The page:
Known for spying on millions of Americans The National Security Agency (NSA) has a bad reputation. However, in order to break intelligent codes some of the smartest people have to work there, without a doubt. These individuals must be really good at solving puzzles and riddles, it’s part of their job.
That’s why The NSA makes them create their own puzzles and teasers.
Every month, the NSA publishes on its website a brain-teaser written by an employee that members of the public can try their hand at. One month it’s a maths challenge created by an applied research mathematician; the next it’s a logic puzzle by a systems engineer. They’re all published in what the NSA calls its “Puzzle Periodical.”
NSA applied mathematician submitted a brilliant and surprisingly easy brain teaser to check if someone is smart enough to get into The NSA!
Here it is:
“On a rainy summer day, brothers Dylan and Austin spend the day playing games and competing for prizes as their grandfather watches nearby. After winning two chess matches, three straight hands of poker and five rounds of ping-pong, Austin decides to challenge his brother, Dylan, to a final winner-take-all competition. Dylan clears the kitchen table and Austin grabs an old coffee can of quarters that their dad keeps on the counter.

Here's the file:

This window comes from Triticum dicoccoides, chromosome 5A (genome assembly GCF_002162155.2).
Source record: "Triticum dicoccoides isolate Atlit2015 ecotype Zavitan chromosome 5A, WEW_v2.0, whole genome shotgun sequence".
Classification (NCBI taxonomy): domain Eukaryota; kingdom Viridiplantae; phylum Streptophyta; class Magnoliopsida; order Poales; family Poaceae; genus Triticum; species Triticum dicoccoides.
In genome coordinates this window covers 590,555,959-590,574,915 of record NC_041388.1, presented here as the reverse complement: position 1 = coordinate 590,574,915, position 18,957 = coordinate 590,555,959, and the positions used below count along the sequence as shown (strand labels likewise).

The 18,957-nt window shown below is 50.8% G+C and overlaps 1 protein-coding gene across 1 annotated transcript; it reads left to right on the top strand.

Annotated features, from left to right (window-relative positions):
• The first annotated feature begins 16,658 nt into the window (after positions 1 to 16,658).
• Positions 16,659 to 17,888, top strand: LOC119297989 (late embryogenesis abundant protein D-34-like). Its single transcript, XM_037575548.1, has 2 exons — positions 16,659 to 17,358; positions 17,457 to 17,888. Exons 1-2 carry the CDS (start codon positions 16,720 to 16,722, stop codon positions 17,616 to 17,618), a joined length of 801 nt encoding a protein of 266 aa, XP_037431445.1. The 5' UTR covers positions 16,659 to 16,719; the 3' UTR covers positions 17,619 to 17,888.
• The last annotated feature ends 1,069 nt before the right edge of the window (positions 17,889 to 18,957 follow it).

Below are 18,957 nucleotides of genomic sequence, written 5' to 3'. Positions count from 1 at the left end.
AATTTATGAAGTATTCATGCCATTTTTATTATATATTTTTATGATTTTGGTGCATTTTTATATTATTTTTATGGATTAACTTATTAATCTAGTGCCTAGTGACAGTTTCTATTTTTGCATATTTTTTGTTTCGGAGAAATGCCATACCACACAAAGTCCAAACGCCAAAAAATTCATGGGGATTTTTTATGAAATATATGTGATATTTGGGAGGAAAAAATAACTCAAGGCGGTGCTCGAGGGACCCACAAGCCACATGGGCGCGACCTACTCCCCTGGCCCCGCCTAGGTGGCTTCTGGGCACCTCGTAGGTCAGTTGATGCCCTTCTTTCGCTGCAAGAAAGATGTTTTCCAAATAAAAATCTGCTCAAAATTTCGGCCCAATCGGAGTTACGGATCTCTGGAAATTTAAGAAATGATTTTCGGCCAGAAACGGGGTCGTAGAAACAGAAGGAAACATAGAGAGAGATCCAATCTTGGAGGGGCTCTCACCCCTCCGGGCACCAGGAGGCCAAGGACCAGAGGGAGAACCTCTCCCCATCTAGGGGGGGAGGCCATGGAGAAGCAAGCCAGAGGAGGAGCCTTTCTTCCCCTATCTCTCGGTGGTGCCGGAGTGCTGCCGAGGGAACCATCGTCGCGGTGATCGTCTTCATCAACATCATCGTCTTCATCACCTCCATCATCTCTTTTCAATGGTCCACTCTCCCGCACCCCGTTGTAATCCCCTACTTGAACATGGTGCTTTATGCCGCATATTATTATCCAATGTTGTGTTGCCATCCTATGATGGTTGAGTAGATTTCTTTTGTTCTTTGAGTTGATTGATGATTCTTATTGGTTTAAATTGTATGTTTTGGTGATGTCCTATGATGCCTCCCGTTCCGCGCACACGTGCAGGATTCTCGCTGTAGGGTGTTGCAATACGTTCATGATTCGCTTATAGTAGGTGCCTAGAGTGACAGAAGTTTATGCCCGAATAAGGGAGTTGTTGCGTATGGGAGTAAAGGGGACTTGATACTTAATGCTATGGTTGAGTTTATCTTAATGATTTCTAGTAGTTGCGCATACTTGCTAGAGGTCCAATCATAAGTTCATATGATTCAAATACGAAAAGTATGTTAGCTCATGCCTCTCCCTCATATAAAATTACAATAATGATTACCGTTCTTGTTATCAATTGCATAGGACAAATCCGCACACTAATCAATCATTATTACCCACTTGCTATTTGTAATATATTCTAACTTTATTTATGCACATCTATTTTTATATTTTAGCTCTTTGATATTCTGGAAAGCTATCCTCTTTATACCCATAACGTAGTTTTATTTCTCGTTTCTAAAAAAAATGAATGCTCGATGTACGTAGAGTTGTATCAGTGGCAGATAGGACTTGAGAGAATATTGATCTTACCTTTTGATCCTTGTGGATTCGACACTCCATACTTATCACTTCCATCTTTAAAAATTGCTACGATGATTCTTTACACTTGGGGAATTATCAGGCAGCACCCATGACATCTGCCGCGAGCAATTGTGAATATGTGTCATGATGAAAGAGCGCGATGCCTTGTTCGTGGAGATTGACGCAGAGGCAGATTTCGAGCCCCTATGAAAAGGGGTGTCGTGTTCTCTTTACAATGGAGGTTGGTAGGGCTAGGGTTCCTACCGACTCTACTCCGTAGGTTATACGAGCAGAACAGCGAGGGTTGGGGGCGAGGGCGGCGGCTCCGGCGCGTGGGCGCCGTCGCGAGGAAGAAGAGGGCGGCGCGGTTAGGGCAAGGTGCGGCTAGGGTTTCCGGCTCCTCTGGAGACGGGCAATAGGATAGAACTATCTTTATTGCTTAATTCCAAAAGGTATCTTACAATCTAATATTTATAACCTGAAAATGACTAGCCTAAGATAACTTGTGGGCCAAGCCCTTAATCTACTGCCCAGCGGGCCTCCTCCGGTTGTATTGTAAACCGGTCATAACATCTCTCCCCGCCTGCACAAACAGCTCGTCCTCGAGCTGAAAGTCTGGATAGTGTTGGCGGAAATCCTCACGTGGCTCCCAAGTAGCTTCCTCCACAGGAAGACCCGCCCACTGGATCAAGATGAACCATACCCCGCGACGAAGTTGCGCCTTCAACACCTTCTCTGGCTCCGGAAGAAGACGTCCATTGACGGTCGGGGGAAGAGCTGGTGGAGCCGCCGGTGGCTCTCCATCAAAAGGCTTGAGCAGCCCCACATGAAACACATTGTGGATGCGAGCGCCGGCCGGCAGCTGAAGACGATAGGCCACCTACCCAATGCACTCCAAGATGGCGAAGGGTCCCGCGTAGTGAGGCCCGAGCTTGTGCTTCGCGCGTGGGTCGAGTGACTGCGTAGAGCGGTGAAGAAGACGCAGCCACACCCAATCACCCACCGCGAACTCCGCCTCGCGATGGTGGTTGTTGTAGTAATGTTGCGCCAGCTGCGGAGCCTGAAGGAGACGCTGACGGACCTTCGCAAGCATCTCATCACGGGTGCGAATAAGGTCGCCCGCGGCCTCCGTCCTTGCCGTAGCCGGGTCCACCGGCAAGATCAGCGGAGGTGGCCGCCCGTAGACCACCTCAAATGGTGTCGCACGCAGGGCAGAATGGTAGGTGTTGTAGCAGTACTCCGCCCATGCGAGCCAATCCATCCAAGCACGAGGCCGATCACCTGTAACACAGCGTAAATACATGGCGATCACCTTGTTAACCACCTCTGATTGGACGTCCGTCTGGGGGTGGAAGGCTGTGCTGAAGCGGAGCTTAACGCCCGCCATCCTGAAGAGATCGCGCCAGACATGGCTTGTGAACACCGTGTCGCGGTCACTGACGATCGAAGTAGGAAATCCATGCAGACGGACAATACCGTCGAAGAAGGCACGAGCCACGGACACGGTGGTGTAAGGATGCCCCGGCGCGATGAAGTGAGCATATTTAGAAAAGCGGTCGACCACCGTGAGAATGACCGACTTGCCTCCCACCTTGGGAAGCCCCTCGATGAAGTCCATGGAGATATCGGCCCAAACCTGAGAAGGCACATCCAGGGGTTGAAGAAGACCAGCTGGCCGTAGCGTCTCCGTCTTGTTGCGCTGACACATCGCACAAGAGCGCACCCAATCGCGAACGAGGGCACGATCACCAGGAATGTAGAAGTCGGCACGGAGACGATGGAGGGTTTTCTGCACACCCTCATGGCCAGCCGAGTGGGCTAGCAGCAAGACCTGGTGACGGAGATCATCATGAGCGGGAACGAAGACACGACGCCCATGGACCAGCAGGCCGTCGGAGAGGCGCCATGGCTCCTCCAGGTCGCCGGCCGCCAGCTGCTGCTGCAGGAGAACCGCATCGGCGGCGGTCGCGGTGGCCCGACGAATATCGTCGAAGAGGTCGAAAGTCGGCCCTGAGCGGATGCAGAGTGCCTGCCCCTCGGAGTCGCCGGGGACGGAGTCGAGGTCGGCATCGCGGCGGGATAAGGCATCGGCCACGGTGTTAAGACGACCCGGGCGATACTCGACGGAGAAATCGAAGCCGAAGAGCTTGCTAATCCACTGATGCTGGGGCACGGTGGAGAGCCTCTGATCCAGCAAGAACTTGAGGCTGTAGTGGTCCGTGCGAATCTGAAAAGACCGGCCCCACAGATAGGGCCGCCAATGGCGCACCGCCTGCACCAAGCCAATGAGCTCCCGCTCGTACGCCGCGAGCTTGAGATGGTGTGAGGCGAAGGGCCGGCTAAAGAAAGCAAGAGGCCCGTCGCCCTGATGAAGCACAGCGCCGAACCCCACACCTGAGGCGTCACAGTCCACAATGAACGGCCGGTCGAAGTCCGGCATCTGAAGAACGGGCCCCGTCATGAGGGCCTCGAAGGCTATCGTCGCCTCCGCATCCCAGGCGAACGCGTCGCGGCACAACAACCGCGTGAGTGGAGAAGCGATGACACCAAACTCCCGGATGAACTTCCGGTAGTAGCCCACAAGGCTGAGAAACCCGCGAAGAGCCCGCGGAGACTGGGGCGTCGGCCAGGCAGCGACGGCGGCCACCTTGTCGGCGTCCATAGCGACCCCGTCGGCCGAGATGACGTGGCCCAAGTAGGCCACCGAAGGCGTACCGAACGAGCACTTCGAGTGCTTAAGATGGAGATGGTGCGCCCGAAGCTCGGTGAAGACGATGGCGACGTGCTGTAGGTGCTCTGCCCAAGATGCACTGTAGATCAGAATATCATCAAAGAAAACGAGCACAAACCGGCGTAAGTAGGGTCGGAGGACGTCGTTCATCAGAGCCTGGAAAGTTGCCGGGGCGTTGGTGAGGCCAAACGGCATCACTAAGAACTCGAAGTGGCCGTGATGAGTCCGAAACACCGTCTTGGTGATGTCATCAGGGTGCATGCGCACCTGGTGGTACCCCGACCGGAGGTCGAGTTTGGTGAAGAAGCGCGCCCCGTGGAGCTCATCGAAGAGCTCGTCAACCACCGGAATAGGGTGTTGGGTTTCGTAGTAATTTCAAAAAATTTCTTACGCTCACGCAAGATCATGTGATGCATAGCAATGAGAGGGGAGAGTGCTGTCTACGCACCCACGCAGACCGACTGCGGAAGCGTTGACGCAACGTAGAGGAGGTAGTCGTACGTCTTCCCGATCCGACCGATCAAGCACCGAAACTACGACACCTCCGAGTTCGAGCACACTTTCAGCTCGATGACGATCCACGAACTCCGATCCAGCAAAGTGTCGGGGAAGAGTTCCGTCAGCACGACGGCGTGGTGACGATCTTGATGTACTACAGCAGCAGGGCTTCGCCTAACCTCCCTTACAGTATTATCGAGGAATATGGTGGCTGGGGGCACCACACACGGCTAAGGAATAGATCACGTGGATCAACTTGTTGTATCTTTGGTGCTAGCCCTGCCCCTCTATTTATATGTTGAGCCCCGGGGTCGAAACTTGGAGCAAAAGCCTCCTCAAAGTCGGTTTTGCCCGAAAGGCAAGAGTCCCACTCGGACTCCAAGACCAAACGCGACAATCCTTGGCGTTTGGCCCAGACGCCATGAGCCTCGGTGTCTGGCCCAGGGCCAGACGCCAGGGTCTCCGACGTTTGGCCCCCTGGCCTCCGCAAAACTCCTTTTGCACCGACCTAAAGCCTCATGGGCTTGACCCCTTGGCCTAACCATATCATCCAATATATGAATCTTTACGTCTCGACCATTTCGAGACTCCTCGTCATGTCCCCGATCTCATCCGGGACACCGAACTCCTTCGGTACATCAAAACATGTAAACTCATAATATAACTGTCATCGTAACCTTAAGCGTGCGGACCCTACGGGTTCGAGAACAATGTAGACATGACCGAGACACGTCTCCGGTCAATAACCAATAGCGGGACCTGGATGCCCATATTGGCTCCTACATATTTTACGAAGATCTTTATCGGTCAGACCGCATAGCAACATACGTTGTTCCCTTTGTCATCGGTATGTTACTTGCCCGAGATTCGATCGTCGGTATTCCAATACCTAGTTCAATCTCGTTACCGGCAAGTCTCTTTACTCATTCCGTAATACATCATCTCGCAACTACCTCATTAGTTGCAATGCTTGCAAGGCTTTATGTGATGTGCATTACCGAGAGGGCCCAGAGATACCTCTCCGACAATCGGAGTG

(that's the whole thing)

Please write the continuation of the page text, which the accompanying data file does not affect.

The game seems simple as explained by Austin. The brothers take turns placing a quarter flatly on the top of the square kitchen table. Whoever is the first one to not find a space on his turn loses. The loser has to give his brother tonight’s dessert. Right before the game begins, Austin arrogantly asks Dylan, “Do you want to go first or second?”
Dylan turns to his grandfather for advice. The grandfather knows that Dylan is tired of losing every game to his brother. So he tells him what to do. Dylan wins! What does the grandfather whisper to Dylan?”
This is one of those puzzles that when you see the solution you’ll think ‘how did I not think of this?!’
It’s all in the geometry and the mathematics. That’s all I am going to say.
Try to solve it. When you REALLY know that you cannot solve it or if you think of some solution, scroll down for the answer. This is truly a brilliant puzzle!
Here is the solution:
Dylan should go first. By doing this, Dylan can guarantee a win by playing to a deliberate strategy. On his first turn, he can place a quarter right on the center of the table. Because the table is symmetric, whenever Austin places a quarter on the table, Dylan simply “mirrors” his brother’s placement around the center quarter when it is his turn. For example, if Austin places a quarter near a corner of the table, Dylan can place one on the opposite corner. This strategy ensures that even when Austin finds an open space, so can Dylan. As a result, Dylan gains victory, since Austin will run out of free space first!
Submitted by Sean A., NSA Applied Mathematician;